“90% of people love staying in hotels, the Bristol Post recently reported.”
This rule works on every level of your copy. Structure your paragraphs in the inverted pyramid style (this is especially important for emails and blogs where you’re likely to have more copy).
7 Embrace the line break
White space is your friend. There are few easier ways to make your content more readable than breaking up your paragraphs.
8 Give the benefits, not features
Never simply provide a list of features. Readers won’t identify with them. Let the reader know what the benefits are to them.
The copy below, for example, explains a feature of the product:
‘The Spa has swimming pool, sauna, relaxation room and 20 treatments to choose from.’
Instead, you could say ‘Feel the stress and strains of life wash away as you enjoy an hour long treatment by our award-winning therapist designed to relax and relieve stress. Take a dip in our heated outdoor pool and work up and appetite before your healthy yet delicious spa lunch.’
This tells you how the features of the spa will benefit you, and so why you should visit here instead of anywhere else.
9 Write for SEO without sounding like you’re writing for SEO
- Front load your page titles – make sure you use keywords in your title, and put your keyword first. For example, if your keyword is ‘Bath spa treatments’ then instead of ‘View the Spa Treatments Available’, try ‘Bath, Spa treatments and luxury breaks go hand in hand at Smith Hotel’.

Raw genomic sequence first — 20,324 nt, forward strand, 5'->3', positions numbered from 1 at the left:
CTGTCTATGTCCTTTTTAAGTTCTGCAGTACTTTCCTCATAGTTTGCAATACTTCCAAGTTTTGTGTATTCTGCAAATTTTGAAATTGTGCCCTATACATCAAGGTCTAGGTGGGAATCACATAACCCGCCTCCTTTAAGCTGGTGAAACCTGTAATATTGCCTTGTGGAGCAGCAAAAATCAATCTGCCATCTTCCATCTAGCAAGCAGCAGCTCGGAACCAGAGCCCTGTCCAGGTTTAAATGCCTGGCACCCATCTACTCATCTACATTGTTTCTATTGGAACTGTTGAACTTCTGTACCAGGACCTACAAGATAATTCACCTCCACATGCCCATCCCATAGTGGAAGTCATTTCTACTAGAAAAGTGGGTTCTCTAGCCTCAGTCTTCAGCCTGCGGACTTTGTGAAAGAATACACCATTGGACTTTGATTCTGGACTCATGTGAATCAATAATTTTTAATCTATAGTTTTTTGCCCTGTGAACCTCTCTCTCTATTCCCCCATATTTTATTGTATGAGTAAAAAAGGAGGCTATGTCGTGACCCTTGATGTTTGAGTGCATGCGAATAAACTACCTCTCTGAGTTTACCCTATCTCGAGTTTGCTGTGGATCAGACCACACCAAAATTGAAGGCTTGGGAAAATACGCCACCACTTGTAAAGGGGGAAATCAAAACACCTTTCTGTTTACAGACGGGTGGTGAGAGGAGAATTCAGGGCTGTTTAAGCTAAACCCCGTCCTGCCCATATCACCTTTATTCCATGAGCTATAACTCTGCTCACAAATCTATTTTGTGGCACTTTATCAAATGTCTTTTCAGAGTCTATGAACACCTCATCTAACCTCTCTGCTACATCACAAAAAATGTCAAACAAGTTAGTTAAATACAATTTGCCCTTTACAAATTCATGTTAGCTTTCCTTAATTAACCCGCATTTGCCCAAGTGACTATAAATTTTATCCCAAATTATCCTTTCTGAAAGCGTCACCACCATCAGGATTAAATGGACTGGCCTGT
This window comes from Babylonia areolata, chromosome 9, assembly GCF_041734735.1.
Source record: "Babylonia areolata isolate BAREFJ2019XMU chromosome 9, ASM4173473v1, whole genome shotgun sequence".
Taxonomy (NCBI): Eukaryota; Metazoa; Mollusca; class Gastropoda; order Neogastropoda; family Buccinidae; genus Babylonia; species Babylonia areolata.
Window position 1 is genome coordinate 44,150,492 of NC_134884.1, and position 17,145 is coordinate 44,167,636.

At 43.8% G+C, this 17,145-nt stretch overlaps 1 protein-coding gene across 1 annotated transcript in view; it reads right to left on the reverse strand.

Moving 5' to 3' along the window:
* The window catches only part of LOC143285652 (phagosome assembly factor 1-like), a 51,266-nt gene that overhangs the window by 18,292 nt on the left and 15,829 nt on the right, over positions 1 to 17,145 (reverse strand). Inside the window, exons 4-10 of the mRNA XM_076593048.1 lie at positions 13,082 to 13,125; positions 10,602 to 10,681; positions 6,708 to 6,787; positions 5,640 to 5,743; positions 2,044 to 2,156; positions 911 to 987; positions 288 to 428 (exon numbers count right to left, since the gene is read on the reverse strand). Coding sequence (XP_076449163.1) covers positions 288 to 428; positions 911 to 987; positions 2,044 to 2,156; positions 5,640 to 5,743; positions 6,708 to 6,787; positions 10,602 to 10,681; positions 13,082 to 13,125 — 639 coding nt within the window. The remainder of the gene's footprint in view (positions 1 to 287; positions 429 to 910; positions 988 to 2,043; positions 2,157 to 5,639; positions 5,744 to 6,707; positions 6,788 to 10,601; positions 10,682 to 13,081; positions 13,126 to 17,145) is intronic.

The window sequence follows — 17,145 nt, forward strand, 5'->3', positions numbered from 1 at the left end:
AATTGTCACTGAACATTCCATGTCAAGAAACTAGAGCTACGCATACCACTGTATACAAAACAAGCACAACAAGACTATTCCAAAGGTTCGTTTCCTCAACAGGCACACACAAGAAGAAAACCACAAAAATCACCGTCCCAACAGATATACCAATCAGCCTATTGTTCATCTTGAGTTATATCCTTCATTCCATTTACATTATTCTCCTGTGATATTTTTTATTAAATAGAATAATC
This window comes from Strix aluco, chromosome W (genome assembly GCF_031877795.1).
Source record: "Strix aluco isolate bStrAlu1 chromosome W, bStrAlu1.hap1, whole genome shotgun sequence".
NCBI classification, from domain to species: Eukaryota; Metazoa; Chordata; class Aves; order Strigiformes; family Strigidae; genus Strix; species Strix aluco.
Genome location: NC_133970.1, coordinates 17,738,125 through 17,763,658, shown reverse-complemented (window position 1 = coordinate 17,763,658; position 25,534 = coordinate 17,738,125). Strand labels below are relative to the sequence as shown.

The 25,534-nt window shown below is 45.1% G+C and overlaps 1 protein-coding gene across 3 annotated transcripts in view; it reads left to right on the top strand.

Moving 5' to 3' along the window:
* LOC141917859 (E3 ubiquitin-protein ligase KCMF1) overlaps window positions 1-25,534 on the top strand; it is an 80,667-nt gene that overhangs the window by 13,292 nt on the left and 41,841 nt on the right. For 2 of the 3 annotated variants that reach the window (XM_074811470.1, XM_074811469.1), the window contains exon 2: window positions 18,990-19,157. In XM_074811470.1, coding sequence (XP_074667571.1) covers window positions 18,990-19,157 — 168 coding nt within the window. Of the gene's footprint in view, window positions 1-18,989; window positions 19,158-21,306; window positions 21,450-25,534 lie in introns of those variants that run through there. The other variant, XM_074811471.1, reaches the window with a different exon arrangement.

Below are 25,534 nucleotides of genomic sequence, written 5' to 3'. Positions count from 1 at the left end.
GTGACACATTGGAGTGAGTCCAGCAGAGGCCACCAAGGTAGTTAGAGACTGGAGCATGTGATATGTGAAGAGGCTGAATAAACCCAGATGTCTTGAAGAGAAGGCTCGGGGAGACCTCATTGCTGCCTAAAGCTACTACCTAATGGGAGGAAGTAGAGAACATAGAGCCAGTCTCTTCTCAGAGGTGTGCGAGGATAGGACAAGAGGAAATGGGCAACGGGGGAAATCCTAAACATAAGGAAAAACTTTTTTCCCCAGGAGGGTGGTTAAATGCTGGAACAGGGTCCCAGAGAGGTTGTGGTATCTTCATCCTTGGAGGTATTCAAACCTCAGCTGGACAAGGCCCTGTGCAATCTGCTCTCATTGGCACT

- Make your sentences specific and relevant – You need to tell search engines and humans what your site is about. Make an effort to include keywords in your copy, but make sure it’s not jarring. Well written copy will work well for both.
- Use heading tags for headings only – Always remember this: heading tags are not for making fonts bigger. They are for headings. Don’t use them for paragraphs either!
The idea behind heading tags is to identify a section of content so users know what to expect if they read the paragraphs below it. In this light, it makes total sense to use a keyword, because if you are using a keyword, you are not only helping search engines understand your site, you are also helping your users.
10 Remember who your audience is
When creating content for the Web, considering tone of voice is important. Your tone can help you stand out from competitors, communicate efficiently and effectively with your audience and share your personality.
The questions below are a good place to start when trying to choose the right tone of voice:
- Should we use jargon?
- Can we use humor?
- How informal can we be?
- What punctuation should we use?
- What do our competitors sound like?
One final question not to be ignored is, “Who are we engaging with?” For example, people likely to book a luxury hotel will need a different tone of voice to something aimed at younger, mass market (for example, Premier Inn).
If you need help with writing for the web, don’t hesitate to get in touch! We’d love to hear from you.